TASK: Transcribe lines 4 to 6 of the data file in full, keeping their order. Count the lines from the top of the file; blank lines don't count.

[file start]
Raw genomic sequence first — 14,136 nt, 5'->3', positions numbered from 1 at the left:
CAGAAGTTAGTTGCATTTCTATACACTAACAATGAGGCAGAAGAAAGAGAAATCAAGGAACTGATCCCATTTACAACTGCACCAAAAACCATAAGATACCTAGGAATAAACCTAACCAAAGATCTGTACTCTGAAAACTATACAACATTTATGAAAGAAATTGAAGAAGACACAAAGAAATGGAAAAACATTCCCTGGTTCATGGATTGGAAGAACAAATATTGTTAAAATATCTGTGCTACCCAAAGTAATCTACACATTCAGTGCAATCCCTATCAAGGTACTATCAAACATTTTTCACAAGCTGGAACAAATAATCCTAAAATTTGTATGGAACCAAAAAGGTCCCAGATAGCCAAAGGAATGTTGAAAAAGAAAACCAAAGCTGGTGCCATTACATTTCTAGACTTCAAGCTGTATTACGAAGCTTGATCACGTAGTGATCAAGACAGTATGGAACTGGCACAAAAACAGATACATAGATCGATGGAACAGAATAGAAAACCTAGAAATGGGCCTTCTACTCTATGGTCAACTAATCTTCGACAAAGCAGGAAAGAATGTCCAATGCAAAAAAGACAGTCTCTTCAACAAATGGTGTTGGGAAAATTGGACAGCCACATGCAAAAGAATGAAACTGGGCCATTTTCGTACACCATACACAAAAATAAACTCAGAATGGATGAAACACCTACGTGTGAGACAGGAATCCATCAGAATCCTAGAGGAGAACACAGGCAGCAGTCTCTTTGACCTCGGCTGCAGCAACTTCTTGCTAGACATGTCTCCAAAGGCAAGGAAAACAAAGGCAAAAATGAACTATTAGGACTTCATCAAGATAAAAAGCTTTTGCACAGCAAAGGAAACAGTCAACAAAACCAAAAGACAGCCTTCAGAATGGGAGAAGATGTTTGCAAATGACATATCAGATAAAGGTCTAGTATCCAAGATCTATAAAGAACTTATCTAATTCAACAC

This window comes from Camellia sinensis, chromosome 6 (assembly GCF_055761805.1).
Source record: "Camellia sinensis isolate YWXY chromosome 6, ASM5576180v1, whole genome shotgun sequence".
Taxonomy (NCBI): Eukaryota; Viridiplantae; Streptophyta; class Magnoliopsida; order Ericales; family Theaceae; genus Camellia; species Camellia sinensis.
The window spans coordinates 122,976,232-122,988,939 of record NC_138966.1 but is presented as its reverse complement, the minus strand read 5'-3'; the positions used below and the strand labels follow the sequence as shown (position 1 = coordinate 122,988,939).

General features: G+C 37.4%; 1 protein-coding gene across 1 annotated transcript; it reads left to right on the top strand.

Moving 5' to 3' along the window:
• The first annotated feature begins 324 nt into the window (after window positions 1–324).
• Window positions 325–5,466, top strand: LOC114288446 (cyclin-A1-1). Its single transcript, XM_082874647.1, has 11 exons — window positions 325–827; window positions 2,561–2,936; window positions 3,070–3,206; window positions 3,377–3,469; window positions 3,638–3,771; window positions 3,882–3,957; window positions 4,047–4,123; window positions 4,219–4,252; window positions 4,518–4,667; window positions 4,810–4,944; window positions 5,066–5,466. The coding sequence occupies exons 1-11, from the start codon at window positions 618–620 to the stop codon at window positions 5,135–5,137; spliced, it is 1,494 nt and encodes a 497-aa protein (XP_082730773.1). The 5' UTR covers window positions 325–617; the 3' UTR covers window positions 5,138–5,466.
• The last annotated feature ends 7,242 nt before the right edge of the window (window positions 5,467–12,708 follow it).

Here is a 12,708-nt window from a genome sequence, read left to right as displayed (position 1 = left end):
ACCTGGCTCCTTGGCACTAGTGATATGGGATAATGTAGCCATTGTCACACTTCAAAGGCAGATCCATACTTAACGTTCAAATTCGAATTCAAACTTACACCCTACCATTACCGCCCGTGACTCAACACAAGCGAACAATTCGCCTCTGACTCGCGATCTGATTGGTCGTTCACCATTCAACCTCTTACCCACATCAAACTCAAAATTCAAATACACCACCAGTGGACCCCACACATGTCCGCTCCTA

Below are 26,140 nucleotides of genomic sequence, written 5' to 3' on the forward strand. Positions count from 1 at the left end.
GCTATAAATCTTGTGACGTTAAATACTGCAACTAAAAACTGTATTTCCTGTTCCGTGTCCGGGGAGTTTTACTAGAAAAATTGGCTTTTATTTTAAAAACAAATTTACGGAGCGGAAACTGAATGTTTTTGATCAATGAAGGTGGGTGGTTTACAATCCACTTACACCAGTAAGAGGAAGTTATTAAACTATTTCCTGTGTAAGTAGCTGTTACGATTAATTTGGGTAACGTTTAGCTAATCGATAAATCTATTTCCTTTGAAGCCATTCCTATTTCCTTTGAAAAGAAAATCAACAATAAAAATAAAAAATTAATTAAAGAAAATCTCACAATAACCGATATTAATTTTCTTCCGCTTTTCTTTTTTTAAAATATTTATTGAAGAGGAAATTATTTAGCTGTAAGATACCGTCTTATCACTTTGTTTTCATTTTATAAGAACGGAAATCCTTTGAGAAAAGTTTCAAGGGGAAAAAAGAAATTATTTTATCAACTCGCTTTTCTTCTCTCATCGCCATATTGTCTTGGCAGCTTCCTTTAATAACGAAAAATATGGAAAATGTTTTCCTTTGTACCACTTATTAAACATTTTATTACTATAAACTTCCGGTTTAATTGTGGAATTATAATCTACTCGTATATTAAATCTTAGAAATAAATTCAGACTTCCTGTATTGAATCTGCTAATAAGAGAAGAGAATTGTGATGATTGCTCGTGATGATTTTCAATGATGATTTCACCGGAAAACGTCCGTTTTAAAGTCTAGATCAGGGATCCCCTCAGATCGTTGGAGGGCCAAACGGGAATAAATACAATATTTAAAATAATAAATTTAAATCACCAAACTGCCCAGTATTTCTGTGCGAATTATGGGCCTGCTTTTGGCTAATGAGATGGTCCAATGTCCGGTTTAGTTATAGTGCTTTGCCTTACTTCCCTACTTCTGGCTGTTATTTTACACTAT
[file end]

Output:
Source record: "Camellia sinensis isolate YWXY chromosome 6, ASM5576180v1, whole genome shotgun sequence".
Taxonomy (NCBI): Eukaryota; Viridiplantae; Streptophyta; class Magnoliopsida; order Ericales; family Theaceae; genus Camellia; species Camellia sinensis.
The window spans coordinates 122,976,232-122,988,939 of record NC_138966.1 but is presented as its reverse complement, the minus strand read 5'-3'; the positions used below and the strand labels follow the sequence as shown (position 1 = coordinate 122,988,939).